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Tuesday, November 15, 2011

A Part-Time Congress?

Texas Governor Rick Perry floated a proposal today to make members of Congress serve part-time with a 50% cut in pay. As the New York Times noted, this has no chance of becoming reality—but realism is not a threshold test anymore for making a presidential candidate’s platform. If it ever was.


Have you ever said something out loud—something outrageous and stupid-- just to hear how it sounded coming out of your mouth? Just to taste it rolling off of your tongue, to make yourself cringe? This is what presidential candidates appear determined to do now every day, either by inclination or by design.


If this proposal were enacted, it would only serve to strengthen the power of the presidency. Given the size of the federal government (even just the part that relates to national defense), we could not have a similar part-time president. The oversight and balancing functions of Congress would be compromised, while the size and reach of the federal government would remain the same.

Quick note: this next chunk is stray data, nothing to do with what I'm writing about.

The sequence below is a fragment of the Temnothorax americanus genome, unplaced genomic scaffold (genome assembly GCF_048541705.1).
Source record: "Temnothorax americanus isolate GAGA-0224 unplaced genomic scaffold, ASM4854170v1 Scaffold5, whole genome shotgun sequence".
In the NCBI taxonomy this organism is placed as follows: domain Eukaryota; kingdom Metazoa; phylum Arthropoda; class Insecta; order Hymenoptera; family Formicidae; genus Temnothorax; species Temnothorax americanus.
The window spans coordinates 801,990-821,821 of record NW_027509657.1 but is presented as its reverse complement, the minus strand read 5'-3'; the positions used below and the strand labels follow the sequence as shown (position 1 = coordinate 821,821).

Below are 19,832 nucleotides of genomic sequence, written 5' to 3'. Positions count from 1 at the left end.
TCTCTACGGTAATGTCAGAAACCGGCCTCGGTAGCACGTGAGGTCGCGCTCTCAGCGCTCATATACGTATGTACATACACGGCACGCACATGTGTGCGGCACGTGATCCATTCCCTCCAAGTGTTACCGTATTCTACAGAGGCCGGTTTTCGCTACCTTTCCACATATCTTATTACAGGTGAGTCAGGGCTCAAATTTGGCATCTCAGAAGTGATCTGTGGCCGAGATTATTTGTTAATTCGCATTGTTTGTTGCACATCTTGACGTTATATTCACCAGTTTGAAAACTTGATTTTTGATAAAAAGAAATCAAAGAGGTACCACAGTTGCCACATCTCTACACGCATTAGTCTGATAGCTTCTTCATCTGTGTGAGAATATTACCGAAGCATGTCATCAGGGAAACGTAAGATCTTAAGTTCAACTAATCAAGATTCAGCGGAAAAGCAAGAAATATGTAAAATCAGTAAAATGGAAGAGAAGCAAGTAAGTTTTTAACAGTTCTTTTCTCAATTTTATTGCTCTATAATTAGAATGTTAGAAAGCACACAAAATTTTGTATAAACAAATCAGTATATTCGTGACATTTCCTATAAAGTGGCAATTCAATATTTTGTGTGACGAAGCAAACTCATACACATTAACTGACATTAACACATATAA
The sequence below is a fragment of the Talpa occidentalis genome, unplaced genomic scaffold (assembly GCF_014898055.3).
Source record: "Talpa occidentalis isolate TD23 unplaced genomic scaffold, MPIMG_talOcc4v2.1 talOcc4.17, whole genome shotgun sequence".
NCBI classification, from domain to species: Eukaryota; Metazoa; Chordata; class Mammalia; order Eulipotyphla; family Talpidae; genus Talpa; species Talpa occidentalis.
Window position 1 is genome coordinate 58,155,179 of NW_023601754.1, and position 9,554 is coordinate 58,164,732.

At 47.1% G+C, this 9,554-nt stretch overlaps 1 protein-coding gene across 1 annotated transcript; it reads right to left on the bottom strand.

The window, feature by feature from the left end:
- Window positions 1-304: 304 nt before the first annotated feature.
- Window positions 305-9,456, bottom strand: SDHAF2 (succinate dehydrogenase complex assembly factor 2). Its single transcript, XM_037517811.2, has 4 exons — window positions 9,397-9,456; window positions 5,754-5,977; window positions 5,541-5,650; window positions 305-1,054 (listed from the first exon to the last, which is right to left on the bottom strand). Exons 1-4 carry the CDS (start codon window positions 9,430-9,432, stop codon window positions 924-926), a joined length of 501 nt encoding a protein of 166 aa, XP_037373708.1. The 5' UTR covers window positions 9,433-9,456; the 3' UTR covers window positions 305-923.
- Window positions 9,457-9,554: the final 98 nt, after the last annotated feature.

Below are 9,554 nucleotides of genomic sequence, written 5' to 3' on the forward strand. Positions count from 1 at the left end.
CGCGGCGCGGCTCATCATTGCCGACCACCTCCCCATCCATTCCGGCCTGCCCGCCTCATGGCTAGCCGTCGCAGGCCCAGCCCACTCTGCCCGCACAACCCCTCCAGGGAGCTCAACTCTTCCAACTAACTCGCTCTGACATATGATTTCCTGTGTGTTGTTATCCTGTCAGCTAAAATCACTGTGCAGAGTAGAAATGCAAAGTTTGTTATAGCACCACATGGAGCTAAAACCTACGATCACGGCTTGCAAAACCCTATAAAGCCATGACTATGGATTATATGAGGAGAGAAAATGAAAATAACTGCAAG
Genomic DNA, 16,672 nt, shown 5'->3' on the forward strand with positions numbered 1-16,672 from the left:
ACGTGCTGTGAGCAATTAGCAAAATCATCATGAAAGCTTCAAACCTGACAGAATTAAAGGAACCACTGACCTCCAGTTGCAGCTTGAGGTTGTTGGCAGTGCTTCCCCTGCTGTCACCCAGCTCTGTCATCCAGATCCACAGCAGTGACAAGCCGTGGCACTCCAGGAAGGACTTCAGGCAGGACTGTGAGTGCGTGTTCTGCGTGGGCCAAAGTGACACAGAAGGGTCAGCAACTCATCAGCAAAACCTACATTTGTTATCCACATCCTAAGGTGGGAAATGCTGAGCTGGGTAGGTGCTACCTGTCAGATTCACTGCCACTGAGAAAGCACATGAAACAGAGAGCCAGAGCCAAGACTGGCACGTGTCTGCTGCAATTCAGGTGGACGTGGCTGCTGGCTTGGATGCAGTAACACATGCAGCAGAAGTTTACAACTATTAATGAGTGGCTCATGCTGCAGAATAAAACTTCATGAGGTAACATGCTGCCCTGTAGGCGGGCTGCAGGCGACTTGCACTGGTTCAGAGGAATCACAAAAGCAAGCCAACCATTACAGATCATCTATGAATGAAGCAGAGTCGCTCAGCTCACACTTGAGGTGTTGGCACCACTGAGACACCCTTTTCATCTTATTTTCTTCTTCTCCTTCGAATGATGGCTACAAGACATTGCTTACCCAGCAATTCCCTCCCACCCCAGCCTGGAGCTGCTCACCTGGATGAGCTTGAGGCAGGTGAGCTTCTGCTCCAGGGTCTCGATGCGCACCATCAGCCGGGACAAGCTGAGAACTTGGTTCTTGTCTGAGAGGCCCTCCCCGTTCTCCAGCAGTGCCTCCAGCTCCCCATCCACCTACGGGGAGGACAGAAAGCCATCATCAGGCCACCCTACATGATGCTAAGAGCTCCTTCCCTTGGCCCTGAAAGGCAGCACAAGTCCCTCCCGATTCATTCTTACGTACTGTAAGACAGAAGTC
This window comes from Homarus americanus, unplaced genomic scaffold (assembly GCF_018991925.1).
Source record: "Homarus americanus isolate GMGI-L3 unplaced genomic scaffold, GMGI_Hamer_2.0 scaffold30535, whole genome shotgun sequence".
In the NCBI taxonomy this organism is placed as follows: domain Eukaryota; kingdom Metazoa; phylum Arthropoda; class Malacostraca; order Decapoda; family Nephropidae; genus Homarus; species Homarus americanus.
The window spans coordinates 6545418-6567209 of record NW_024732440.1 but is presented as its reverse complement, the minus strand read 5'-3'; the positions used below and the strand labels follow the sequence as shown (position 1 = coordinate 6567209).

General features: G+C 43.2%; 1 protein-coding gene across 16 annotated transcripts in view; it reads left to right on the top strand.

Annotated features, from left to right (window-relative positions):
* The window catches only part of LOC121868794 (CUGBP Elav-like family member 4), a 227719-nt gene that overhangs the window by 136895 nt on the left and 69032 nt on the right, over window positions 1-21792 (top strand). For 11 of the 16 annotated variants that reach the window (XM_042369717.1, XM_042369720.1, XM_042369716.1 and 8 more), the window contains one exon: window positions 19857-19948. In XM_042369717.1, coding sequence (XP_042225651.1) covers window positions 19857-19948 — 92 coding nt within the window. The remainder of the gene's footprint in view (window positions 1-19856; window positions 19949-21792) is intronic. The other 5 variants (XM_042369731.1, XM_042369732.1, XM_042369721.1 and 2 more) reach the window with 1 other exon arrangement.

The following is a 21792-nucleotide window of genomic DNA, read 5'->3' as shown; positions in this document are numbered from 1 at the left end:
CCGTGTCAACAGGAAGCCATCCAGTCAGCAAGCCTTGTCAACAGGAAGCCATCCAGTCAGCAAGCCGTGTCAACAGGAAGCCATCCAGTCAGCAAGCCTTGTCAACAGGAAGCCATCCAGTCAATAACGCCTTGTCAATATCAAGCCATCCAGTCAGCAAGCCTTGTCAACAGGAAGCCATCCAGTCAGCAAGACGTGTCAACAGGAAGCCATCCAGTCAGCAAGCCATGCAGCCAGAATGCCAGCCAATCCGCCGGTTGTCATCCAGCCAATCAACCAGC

The irony is that Governor Perry is a self-proclaimed fan of old-time federalism, with a limited federal government role in American life. The key concern of the authors of the Constitution was less an out-of-control Congress than an out-of-control presidency. They were wary of even having a President at all (there was no chief executive or executive branch in the central government under the Articles of Confederation).


So for someone who rails against federal power to propose disabling Congress (which the framers thought would always be the dominant branch of the federal government) while leaving a powerful presidency makes no sense. This would be the worst version of a federal government.


But analyzing the logic of the proposal—or analyzing much of what goes on in presidential politics-- is perhaps like analyzing the logic of the color of the sky. The point isn’t to make sense of it but to appreciate its aesthetics. I am cringing. Mission accomplished.

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